In response, a Campaign for Tobacco-Free Kids commentary fails to address any of the above concerns.

The Rest of the Story

What became clear to me from this experience is that trying to discuss policy issues with the Campaign for Tobacco-Free Kids is like arguing with a brick wall.

It would have been nice if the Campaign had defended its support of the legislation by refuting, or otherwise addressing any of the specific concerns outlined above. Why does the bill grant veto power to Congress? How can the bill possibly require FDA to eliminate the grape flavor from cigarettes, but not the hydrogen cyanide? What evidence is there that performance standards will actually improve the public's health, since we don't know what specific constituents and in what combination are responsible for what diseases? And what is the public health merit of tying FDA's hands in a host of other ways, each ensuring that the most important decisions regarding regulation of tobacco products will be left in the realm of politics, rather than science?

If I were responding to my own commentary, I would have dealt point-by-point with the concerns expressed by myself and Dr. Blum. I think the public, and especially the tobacco control community, deserves an explanation as to why each of these specific concerns is unfounded. I think the Campaign, if it is going to put itself into the position of the representative of the public health community on this legislation (which I believe it has), has a responsibility to discuss and respond to these criticisms of the legislation.

Without a healthy discussion in the tobacco control and public health communities, I do not think that the Campaign has any business representing my (and our) interests in the halls of Congress.

And this response demonstrates that the Campaign is, in fact, about as responsive as a brick wall.

Apparently, the Campaign is unwilling to actually discuss the specific provisions of the legislation. Why?

Here is a hypothesis:

Maybe it's because they know that they can't win an argument over these specific provisions. Maybe they realize that these provisions are examples of compromises that were inserted in the bill specifically to protect the financial interests of Philip Morris at the expense of the public's health. Maybe it's because they realize that if they reveal the truth - that this bill resulted from a negotiation between Philip Morris and the Campaign - as the two primary interests represented at the negotiating table, the cat will be let out of the bag and it will become apparent that the Campaign has misled the entire tobacco control community, public health community, and the public. Maybe it's because it will become clear to us all that there is not, in fact, a public health justification for these provisions in the bill, and that essentially this legislation represents a behind-the-scenes, closed-door deal between the Campaign for Tobacco-Free Kids and Philip Morris that is not subject to real discussion, criticism, and revision.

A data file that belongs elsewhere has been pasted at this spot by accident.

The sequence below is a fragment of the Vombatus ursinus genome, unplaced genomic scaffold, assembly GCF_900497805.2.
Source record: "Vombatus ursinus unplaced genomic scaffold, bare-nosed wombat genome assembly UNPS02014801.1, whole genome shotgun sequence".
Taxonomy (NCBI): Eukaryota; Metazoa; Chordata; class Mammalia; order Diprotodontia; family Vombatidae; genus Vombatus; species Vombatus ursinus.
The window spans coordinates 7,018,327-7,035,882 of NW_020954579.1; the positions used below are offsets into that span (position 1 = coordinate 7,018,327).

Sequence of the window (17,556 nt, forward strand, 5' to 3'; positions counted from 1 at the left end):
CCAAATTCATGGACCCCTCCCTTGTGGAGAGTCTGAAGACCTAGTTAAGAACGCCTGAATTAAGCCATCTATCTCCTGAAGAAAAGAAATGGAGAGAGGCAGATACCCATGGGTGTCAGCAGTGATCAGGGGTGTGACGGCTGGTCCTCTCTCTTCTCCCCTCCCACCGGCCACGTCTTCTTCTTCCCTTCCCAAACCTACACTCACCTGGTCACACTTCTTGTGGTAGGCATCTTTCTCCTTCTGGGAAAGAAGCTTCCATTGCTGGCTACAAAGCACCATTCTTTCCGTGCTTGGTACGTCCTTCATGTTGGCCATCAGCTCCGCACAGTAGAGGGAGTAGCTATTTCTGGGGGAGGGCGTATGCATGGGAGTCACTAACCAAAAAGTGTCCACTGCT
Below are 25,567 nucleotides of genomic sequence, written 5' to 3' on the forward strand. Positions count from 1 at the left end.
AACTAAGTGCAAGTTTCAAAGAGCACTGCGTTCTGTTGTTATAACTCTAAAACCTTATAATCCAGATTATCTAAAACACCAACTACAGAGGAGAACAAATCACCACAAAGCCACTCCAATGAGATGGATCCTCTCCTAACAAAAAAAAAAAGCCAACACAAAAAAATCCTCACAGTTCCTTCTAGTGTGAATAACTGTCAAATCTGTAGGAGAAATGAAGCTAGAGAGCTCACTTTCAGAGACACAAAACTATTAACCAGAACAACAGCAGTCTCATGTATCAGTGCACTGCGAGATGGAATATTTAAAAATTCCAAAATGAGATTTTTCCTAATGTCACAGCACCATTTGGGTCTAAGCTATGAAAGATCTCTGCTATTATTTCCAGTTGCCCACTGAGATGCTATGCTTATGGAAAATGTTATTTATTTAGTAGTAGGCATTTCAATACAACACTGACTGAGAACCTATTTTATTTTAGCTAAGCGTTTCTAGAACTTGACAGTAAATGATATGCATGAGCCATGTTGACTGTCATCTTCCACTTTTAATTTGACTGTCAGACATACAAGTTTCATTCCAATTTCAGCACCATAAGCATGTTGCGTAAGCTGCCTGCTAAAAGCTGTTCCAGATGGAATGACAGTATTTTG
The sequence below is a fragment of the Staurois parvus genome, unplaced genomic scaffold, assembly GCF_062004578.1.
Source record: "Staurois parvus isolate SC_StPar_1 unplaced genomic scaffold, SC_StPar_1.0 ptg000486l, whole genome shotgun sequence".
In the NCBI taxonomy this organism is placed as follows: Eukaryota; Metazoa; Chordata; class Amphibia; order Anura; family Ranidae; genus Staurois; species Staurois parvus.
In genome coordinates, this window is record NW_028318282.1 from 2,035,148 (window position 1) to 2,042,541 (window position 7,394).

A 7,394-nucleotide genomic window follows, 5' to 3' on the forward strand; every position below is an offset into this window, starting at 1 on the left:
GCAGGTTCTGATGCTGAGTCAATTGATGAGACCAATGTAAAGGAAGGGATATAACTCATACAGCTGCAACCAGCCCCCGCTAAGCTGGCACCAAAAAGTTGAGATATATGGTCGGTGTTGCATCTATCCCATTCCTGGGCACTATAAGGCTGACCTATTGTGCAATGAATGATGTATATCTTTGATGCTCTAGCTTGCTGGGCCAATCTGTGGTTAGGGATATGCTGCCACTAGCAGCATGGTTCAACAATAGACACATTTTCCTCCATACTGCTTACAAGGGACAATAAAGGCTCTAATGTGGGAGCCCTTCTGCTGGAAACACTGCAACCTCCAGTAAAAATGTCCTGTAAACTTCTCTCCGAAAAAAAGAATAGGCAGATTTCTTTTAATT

Maybe, when it really comes down to it, it's because the public may become aware that the Campaign for Tobacco-Free Kids is really protecting the interests of Philip Morris at the expense of the public's health, helping to ensure that the nation's leading tobacco company receives special protections that no other manufacturer of a product regulated by the FDA enjoys (at least not in a way that is written into the law).

Perhaps because if the truth comes out, the public may realize that this organization might better be known as the Campaign for Tobacco Special Protections and Chocolate-Free Kids. After all, the bill does a fine job of keeping chocolate out of the tobacco smoke inhaled by children, but this wonderful public health gain comes at the expense of writing into law forever special protections for Big Tobacco stronger than anything Philip Morris could ever dream was possible.